[ANN] JuliaPhysics organization & logo contest


#1

I’ve just registered a new Julia organization at https://github.com/JuliaPhysics with the goal of gathering generic packages that can be useful in physics. For example, I’m considering the possibility of moving Measurements.jl there. If you have a package that you think fits in this organization, do not hesitate to tell me here.

While we are at it, I’d like to ask to all the great logo designers here (so I’m excluded from this call for action :smile:) to propose a logo for the organization. I thought about a simple atomic model like this in place of the Julia circles:

But if you have better ideas, please do share them. Thanks!


#2

I think what you have is nice, with the colors of each of the three orbitals in the Julia colors as well (you could still retain the lightness gradient).


#3

Physics is not exactly a narrow and well-defined field, what kind of packages do you envision will be incorporated? The qualifier “generic” is suggestive, but could you expand on this?


#4

I just wanted to mirror JuliaMath. I think that both Mathematics and Physics are quite broad fields, so if you have concerns about JuliaPhysics you should have the same about JuliaMath :wink: In JuliaMath there are packages for numerical integration, polynomials, special functions, FFT, interpolation, etc. They are “generic” packages in the sense that don’t constitute a very specific application, but instead can be likely used by other packages.

Measurements.jl is a package for uncertainty propagation, it may be used in other specific applications. In this way I think it fits well in this organization. Maybe also packages like Unitful.jl and SIUnits.jl are good candidates for the organization.

Is it clearer now? :slight_smile:


#5

I have no concerns at all - just interested in what your plans are.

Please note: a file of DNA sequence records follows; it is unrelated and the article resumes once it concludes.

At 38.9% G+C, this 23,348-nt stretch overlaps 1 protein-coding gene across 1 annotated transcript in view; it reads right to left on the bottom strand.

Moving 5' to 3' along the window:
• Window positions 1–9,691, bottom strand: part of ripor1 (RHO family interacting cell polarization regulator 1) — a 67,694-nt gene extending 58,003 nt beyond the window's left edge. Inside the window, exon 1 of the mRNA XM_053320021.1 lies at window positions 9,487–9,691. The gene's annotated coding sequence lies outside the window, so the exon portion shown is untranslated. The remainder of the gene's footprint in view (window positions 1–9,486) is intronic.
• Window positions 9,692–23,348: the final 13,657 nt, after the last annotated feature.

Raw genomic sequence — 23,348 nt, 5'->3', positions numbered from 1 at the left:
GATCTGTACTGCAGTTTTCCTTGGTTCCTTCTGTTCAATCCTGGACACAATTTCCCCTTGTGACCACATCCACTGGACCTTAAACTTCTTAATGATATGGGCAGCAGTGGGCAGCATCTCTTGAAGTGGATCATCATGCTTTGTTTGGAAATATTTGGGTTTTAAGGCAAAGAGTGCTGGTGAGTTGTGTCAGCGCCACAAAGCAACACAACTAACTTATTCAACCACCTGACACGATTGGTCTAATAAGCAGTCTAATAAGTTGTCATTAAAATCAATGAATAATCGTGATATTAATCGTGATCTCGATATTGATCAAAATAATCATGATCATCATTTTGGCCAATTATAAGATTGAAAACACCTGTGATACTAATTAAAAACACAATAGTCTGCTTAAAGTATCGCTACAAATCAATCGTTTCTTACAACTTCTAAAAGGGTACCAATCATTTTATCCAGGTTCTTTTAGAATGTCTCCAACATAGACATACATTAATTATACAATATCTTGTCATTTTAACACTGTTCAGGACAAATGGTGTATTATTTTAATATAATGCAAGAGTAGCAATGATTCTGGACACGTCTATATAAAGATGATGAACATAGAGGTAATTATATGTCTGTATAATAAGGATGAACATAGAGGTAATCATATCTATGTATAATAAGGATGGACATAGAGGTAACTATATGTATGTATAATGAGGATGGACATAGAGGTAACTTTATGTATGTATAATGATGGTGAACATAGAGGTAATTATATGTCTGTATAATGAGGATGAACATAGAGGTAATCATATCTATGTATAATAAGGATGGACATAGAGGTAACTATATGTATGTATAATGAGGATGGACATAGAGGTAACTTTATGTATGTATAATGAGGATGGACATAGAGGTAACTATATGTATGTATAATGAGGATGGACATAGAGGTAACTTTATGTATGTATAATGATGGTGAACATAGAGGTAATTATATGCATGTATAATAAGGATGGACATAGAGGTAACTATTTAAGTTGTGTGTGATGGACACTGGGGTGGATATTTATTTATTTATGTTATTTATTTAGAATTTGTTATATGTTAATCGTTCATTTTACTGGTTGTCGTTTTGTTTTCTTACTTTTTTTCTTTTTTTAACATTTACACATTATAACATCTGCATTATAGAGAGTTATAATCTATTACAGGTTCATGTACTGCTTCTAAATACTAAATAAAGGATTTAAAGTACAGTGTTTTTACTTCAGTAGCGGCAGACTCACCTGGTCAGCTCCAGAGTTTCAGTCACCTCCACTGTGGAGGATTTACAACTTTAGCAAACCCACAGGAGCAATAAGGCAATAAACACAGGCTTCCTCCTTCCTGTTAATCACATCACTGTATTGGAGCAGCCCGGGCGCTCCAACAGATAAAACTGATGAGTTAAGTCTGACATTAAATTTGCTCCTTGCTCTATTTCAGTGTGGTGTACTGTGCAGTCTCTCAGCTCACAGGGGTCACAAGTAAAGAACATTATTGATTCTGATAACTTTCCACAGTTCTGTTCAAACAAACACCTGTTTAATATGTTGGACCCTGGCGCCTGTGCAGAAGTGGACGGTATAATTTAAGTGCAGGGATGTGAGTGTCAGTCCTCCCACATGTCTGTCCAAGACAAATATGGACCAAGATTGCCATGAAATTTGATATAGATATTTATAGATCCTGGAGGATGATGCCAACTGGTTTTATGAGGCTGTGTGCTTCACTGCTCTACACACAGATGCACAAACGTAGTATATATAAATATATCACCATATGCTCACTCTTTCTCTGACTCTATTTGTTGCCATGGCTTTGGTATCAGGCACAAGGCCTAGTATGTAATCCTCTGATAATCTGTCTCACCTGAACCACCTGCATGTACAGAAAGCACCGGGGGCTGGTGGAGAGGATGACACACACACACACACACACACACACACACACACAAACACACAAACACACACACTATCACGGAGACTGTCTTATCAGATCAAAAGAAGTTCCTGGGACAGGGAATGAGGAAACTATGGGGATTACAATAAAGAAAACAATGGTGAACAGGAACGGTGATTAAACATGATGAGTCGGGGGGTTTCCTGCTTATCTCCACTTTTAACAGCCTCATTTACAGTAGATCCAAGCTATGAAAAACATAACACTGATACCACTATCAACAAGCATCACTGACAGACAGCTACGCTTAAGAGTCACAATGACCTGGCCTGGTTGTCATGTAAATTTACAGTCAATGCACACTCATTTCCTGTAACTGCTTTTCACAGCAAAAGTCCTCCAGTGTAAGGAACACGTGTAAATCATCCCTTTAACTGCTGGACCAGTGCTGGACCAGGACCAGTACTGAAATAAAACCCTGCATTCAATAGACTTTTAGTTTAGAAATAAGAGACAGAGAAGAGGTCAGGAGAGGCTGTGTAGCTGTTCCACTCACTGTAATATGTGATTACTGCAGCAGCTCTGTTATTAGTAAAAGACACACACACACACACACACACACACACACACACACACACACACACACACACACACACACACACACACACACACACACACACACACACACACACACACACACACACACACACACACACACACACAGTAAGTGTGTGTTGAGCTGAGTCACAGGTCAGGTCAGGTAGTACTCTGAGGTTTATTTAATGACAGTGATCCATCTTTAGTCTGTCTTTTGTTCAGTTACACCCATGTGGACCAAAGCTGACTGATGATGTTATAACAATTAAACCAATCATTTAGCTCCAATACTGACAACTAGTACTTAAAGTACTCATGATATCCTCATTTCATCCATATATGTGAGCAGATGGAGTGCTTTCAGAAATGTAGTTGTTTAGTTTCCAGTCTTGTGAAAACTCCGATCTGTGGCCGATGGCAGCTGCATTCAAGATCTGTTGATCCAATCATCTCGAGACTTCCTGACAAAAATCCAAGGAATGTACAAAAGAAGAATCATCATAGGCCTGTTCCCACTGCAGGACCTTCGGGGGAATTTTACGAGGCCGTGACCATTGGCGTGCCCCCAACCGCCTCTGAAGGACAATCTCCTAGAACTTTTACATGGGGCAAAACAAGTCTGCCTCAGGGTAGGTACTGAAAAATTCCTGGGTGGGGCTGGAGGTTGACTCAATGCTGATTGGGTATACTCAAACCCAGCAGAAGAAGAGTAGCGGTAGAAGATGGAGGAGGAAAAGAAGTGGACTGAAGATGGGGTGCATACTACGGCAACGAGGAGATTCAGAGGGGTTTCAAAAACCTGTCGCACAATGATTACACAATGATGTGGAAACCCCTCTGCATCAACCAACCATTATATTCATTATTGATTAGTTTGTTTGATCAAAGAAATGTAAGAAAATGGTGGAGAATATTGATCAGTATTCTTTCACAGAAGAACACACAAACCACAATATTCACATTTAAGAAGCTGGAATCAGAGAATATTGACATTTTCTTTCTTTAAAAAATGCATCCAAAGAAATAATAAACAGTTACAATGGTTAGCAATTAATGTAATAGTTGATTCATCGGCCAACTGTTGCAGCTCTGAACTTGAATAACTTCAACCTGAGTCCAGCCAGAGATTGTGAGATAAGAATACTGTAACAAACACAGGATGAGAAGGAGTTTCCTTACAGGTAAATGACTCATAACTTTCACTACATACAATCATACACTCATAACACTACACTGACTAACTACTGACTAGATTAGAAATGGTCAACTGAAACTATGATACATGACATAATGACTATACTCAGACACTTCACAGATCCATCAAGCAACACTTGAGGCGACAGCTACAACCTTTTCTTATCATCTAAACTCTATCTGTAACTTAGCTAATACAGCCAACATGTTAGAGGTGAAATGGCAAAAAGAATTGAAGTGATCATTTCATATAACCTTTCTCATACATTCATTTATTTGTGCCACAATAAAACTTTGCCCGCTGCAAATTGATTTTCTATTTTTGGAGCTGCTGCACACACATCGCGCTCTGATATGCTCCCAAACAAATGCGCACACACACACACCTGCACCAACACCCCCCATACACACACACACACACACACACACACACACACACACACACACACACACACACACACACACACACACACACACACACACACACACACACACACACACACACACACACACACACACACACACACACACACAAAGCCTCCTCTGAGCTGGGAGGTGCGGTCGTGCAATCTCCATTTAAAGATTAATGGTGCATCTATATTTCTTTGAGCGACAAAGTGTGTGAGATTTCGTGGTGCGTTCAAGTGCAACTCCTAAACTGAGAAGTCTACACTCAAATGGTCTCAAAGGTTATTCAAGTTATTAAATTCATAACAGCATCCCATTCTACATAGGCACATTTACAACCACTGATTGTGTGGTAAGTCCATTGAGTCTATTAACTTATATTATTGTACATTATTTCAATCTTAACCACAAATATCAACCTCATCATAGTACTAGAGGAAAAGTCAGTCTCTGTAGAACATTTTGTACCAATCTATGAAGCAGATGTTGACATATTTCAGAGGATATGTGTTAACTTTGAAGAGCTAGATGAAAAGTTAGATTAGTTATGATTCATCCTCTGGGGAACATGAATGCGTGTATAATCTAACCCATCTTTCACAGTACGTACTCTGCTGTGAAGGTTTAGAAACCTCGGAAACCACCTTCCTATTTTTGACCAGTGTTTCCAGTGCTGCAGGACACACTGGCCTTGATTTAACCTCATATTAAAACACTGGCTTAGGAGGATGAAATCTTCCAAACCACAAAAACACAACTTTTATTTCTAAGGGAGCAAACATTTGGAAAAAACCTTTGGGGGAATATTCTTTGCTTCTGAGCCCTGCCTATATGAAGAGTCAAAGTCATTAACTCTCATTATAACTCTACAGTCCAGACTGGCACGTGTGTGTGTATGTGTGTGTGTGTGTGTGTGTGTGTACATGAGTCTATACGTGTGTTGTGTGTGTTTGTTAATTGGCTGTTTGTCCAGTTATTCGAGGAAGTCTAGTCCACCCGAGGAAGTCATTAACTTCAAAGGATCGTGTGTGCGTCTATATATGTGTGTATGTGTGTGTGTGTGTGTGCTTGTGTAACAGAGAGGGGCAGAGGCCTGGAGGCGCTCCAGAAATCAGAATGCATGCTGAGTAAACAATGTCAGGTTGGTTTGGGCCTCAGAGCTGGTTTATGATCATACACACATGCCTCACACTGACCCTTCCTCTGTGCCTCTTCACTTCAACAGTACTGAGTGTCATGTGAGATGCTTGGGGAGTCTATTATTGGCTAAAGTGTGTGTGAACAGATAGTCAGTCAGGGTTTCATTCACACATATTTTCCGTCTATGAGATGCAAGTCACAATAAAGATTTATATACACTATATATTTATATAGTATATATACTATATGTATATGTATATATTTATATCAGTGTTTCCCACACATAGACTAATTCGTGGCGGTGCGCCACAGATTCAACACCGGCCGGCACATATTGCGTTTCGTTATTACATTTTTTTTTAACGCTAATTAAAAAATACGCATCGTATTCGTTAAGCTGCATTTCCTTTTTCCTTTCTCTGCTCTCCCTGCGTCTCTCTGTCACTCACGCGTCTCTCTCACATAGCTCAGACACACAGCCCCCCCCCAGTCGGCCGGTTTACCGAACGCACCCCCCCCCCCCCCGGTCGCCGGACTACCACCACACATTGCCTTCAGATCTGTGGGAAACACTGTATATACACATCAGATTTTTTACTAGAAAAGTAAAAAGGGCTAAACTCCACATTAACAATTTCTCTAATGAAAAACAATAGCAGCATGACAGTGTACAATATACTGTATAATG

#6

A google search suggests that no one can think of anything more physics-ish than the atom orbit. Me, I’d plump for a spherical cow :cow:; luckily I’m away from my computer on my iPhone for a week so I’m spared the task of trying to draw one… :slight_smile:


#7

To start the ball rolling, here are a few ideas. There’s a lot of stuff in physics to choose from!

1: Rutherford

2: Newton

3: LIGO

4: Cow

(I shouldn’t have mentioned this one, I realise that now… :))


#8

Wow, they’re all amazing! The caption for the fourth logo could be “Physics made easy with Julia” :smiley: (that apparently closes match JuliaMath’s description)


#9

I have a slight preference for the second one, Newton, but maybe with the colors sorted by frequency (red, green, purple) ;-). But really, they’re all very nice, the first one is much better than what I thought!


#10

The galaxy one is really nice!


#11

Artistically the proposed logos are certainly nice, but from a physics viewpoint particularly the Rutherford model is kind of outdated (a great achievement at that time). How about a (higher order) Feynman diagram, as a stimulus for people who can make pretty logos:

\                 /
 \               /
  \             /
   |---Julia---|
   |           |
   |--Physics--|
  /             \
 /               \
/                 \

#12

Yes, of course it’s outdated, but the Rutherford model is probably much better known by non-specialists than Feynman diagrams :slight_smile: But you’re right that perhaps a Feynman diagram would match better the feeling of Julia being “modern”! Maybe a penguin diagram like this

?


#13

The Feynman diagram is a good idea. Iconic designs usually linger in the public mind longer than they should: here in the U.K. the road sign warning of a railway crossing still shows a steam train…:grinning:


#14

OK, the cow absoluely needs to be the logo for some organisation, if not this one.


#15

Big +1 for the Rutherford one (but all are very nice)


#16

Something quick while procrastinating (not pixelperfect or anything, just quickly thrown together in inkscape):


#17

This one’s really nice.

Please, just not the Rutherford/Bohr one. It would be unfortunate to further it as a universal symbol for physics, it’s a really bad one.


#18

Being well familiar and clearly conveying a message is the most important features of a logo. Image google “physics logo”…The Feynman might as well be some random networking thing for someone without quantum mechanics knowledge.


#19

I would hope that one positive side-effect of “Big Bang Theory” would be that people would recognize Feynman diagrams now. By your argument, no logo other than the Rutherford one would work… that just makes me sad.


#20

Fair enough. The Rutherford one is a bit to antiquated imho, but what might work is the spectroscopy/prism idea or maybe something that shows the E- or B-field of the three (charged) circles/spheres. Those concepts should be familiar enough to non-physicists, I think?